Michael Waldman, President of the Brennan Center for Justice 

These remarks were delivered at a lunch event sponsored by the Brennan Center for Justice, the Committee for Economic Development, and NY LEAD, among others.


As Prepared for Delivery

Al Smith, one of our greatest governors, said, “The only cure for the ills of democracy is more democracy.”

New York — the state we love — once led the nation in government innovation and political reform. Lately, though, it has led the nation in the need for reform. We have too few voters … too little interest … too many special interests. Now after Citizens United, our politics risk being flooded by huge sums of unaccountable money.

We can do better. We are here today because we realize we have a chance to do better. I have worked on the issue of money and politics on and off for three decades. Rarely have I seen the opportunity for action that we have in New York, here and now.

What accounts for this optimism — this prudent, tempered optimism? There are two new factors.

First, the remarkable coalition that has come together for reform. We are proud to have played a role in bringing together New York Leadership for Accountable Government (NY LEAD). Civic, business, philanthropic, and political leaders. A powerful voice to insist that a revitalized political system is good for all of us. We say: If we don’t fix our systems, we won’t solve our problems.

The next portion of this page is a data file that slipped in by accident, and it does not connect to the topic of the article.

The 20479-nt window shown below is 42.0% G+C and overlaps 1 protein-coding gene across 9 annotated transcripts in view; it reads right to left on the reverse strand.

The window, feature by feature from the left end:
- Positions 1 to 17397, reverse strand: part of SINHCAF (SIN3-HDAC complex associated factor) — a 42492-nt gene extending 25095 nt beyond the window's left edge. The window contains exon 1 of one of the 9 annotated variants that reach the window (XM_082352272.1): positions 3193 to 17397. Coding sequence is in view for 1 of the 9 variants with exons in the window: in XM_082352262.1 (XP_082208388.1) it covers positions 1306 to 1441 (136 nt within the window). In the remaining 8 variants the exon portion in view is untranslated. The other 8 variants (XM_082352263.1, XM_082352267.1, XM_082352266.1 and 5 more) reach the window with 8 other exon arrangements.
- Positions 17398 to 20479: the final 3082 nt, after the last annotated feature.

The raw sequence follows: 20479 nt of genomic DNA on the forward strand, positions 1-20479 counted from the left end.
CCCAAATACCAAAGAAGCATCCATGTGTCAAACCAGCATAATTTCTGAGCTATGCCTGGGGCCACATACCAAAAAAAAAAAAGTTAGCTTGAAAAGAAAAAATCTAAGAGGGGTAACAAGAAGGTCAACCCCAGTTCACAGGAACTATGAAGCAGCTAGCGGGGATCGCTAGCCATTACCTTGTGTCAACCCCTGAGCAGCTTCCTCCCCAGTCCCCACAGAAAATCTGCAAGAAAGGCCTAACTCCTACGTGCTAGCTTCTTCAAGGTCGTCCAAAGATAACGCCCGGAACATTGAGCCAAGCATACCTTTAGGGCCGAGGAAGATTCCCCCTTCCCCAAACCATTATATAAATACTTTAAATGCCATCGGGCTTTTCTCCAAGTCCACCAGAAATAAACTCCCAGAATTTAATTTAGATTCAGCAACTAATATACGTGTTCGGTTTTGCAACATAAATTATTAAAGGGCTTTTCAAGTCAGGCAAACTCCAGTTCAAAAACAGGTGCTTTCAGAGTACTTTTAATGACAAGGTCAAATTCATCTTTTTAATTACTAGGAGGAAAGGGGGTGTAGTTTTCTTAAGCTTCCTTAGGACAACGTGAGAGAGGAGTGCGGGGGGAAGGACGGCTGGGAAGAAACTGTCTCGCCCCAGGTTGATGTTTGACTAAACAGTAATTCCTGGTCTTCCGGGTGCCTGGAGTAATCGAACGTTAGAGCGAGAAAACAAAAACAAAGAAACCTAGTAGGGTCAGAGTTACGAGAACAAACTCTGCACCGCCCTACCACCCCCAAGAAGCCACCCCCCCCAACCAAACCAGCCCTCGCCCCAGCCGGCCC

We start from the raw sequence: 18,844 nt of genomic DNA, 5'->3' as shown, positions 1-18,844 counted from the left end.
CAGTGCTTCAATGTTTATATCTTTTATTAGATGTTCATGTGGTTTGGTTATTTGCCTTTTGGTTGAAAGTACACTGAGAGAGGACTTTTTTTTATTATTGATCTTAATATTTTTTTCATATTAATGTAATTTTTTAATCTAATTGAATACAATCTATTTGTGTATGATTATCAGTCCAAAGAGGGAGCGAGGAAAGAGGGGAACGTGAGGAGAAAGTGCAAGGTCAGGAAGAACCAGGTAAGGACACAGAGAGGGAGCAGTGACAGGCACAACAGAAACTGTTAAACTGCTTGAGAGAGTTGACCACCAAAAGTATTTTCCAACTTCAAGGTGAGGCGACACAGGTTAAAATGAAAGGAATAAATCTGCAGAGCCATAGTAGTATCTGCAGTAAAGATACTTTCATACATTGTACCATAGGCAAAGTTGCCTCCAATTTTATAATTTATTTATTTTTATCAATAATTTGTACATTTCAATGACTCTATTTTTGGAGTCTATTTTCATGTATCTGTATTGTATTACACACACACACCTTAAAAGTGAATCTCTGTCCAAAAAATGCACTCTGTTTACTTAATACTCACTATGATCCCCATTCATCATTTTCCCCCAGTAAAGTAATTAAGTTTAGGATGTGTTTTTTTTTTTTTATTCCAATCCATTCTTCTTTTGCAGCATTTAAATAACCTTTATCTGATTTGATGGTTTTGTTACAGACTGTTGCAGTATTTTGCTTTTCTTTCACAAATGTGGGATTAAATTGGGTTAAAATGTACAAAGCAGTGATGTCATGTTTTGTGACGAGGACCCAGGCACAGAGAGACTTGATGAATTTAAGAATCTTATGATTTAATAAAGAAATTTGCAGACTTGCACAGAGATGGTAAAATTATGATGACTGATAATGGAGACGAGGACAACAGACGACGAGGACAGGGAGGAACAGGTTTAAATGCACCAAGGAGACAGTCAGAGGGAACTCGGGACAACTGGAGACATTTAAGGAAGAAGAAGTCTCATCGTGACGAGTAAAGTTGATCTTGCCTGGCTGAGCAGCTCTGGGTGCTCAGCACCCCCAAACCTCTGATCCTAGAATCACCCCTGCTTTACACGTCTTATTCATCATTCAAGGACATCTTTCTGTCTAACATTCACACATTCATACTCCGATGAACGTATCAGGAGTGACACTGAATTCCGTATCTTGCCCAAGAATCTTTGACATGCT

And this new force is joining with citizen groups, labor, civil rights, and other communities. It is the most impressive coalition for political reform I have seen.

The second reason for hope: The leadership of the Governor of the State of New York.

I had the privilege to work with Governor Cuomo for seven years when I was working in the White House and he was HUD secretary. I was struck then — who could not be? — by how focused, how strategic, how effective, and how passionate he was. And we are privileged indeed that he has brought those qualities to the job of reform in New York.

This has been a longtime concern of the governor and his special counsel, Jeremy Creelan. They have built a record of change.

As Attorney General: Project Sunlight, a groundbreaking source of information about governmental decision making.

In his first year in office: a comprehensive  ethics reform law.

In his second year: executive action to modernize voting, expanding registration online, and at government offices. Tens of thousands now registered, many for the first time.

Now we are thrilled that the governor has taken up the toughest challenge of all: meaningful campaign reform. We believe passionately: Small donor matching funds can give ordinary citizens the loudest voice even in the face of secret money and Super PACs.

We’re under no illusions this will be easy. You can’t lose money betting against reform.  But the whole country is watching New York. I cannot help but point out that the idea of public financing of campaigns was first proposed in this country by a New Yorker — a former governor — Theodore Roosevelt.

I say to this governor: We stand with you. We are ready for the fight. And we thank you for your leadership.

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